The elephant is the room in these discussions is the economy. The key difference between the Conservatives on the one hand and the Lib-Labs on the other is the speed at which they think the deficit should be tackled. The very able finance critic for the Liberals, Vince Cable, sees the real immediate challenge to be continuing to support the green shoots of recovery from recession – acting too quickly to cut the deficit and tackle Britains very serious excessive public borrowing and spending may harm this recovery. He wants to wait at least a year before getting serious about cuts. Gordon Brown and his Labour Chancellor Alistair Darling share this view and most of the left of the Labour Party still think it possible to recovery from recession and save a lot of the public services currently slated for cuts – after all, most of them were put in place by Labour since 1997.
The Conservatives take a very different view. They want serious and deep cuts now so as to return confidence to the markets, secure new investment and create a reenergized economy which will spur growth. Reducing government and increasing the focus on the private sector is what they see as essential in returning Britain to being a country which lives off its wits and skills rather than off the teat of taxes and public sector borrowing. Over half of the UK’s GDP is derived from Government activity (its 65% in Wales and 62% in Scotland).
It is these very different philosophies, coupled with the fracas over electoral reform, which is the heart of the Liberal dilemma. Who should they get in bed with?
There are another set of considerations, linked to a particular view of democracy. The British people gave the Conservative party the largest share of the vote and the largest number of seats. If the Lib:Lab pact emerges and the Labour party is kept in power then it looks like the party that had the lowest share of the votes, colluding with parties that hardly anyone could vote for, will be seen to be keeping in power the party that seventy two per cent of the people did not want to Govern – Labour. It will be a gift for the Conservatives. They will use the Lib:Lab pact as a vehicle for demonstrating that, while on the one hand Nick Clegg seems most concerned about democracy, in reality all he is interested in is raw power.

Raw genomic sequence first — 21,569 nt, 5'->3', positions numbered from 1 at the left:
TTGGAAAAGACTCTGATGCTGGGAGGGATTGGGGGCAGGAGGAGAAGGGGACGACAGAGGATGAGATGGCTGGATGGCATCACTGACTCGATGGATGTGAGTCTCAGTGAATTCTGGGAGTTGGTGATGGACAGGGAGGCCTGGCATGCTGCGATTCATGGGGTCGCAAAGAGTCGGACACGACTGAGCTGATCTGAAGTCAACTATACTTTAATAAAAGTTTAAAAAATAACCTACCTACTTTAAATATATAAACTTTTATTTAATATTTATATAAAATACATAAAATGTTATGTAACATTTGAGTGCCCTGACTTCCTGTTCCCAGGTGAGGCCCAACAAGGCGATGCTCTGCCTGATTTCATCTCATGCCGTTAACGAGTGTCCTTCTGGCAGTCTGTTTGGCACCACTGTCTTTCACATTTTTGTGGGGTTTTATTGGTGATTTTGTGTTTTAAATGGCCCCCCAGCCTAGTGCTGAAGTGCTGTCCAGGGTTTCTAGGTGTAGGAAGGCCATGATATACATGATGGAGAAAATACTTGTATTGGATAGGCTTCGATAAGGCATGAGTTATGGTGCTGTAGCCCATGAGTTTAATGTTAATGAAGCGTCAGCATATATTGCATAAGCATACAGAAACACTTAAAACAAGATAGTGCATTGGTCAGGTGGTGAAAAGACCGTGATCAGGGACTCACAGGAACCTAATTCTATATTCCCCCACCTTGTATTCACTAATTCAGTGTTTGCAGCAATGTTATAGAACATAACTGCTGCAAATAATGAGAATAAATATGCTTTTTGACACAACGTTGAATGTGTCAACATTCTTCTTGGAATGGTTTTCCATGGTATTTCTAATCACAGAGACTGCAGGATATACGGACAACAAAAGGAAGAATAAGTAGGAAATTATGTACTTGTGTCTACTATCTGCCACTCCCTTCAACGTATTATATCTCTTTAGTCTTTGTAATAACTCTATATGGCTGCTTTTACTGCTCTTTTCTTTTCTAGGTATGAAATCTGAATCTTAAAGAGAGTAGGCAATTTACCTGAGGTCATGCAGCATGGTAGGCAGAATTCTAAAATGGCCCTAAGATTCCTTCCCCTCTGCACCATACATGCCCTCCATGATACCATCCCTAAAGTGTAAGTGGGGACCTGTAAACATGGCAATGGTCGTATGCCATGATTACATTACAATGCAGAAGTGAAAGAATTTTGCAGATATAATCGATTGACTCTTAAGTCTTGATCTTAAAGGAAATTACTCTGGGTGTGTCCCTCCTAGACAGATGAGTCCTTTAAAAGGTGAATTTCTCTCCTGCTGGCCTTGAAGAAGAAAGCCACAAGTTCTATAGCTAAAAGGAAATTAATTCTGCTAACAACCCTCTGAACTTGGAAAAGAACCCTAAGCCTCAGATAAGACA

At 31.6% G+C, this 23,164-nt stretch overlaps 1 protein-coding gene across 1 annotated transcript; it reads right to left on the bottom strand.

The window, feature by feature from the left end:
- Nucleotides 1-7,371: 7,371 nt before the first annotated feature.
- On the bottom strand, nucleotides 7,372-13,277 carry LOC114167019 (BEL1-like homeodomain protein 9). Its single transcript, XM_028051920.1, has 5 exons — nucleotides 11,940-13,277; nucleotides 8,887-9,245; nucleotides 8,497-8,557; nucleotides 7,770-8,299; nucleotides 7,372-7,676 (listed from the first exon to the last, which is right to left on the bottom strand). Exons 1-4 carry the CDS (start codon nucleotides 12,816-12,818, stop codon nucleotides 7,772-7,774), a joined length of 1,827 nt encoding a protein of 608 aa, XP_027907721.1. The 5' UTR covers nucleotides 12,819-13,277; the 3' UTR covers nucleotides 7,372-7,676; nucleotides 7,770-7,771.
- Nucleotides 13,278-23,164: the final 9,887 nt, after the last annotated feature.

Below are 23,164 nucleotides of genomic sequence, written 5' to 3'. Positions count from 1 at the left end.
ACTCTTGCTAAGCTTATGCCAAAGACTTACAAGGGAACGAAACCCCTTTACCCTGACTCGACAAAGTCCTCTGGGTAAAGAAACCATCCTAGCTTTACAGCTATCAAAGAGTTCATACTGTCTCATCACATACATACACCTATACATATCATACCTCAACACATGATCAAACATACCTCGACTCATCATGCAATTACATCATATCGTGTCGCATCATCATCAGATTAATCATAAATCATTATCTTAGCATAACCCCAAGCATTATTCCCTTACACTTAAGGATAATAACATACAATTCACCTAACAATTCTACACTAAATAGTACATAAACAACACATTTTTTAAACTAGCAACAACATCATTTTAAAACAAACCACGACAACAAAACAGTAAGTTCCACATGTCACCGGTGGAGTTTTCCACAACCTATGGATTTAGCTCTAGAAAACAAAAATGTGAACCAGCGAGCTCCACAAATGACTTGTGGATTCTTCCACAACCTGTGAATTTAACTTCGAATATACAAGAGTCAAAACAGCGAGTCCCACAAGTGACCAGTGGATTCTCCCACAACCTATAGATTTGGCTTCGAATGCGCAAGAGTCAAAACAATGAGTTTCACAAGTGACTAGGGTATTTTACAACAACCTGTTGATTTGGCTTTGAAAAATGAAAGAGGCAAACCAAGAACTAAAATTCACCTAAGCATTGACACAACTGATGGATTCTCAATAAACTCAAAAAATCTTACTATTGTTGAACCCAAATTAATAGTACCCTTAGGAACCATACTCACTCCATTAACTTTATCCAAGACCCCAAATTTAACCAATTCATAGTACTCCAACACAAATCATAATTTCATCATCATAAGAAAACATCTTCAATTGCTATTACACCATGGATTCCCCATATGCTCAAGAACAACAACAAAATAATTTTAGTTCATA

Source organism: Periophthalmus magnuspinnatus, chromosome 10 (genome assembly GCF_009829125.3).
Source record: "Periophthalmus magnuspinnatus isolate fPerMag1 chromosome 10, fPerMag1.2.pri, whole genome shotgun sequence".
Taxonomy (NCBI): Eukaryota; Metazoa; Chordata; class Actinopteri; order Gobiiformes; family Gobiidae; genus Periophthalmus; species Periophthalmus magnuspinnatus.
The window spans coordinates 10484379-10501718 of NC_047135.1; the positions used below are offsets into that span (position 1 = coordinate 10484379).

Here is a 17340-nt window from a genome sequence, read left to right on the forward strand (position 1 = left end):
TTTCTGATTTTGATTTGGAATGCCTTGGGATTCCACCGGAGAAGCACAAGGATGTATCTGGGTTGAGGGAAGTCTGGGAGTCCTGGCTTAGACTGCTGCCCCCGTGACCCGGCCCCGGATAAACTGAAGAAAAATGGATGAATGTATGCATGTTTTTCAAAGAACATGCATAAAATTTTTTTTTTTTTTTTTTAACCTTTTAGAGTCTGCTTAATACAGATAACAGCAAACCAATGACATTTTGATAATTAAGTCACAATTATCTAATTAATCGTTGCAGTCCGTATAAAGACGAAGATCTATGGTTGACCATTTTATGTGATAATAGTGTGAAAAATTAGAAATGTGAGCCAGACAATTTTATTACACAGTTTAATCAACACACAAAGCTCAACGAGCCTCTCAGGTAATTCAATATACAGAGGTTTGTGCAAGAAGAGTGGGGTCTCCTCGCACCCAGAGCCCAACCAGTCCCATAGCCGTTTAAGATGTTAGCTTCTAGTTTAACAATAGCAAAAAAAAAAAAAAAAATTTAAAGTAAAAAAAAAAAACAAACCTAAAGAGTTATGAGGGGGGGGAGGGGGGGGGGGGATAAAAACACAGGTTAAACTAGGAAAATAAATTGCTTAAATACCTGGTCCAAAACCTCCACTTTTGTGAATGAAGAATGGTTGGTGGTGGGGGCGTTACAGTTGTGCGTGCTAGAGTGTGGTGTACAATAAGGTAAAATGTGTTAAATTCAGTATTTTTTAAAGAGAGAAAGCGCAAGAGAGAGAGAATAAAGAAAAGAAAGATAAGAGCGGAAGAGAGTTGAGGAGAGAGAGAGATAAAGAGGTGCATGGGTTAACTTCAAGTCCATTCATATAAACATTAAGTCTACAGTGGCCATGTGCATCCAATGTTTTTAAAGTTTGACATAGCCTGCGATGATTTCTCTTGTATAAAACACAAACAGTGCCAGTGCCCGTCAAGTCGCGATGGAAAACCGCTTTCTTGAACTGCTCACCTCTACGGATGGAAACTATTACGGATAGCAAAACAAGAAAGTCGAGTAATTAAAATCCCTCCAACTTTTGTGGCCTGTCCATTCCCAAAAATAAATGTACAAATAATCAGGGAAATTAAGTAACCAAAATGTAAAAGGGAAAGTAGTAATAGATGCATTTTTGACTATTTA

The second set of considerations for Clegg is that he will be doing a deal with a party without a known leader. Gordon Brown, throwing the dice one last time, has resigned as party leader after one of the worst showings for the Labour Party in eighty years. While there are several candidates to replace him – Alan Johnson, Ed Balls, Ed Milliband, David Milliband, Jack Straw to name just a few – the Prime Minister has considerable personal power, whatever deal with the Liberals say. One power he has, unless this is changed by the deal itself, is when to call an election. Another is to make key appointments. Would you enter a long term political relationship with Mr X?
We should known the outcome of all of this very soon – possibly as this “goes to the web”. What is obvious to those of us with memories is that, whatever the deal says in writing, there will be another election in Britain sooner rather than later. Some pundits are suggesting November, but the more common assumption is that it will be this time next year when the coalition or agreement falls apart. What will be critical in that election is the judgment of the people on the Liberals and their current behavior as well as the state of the economy. Its back to the economy and trust.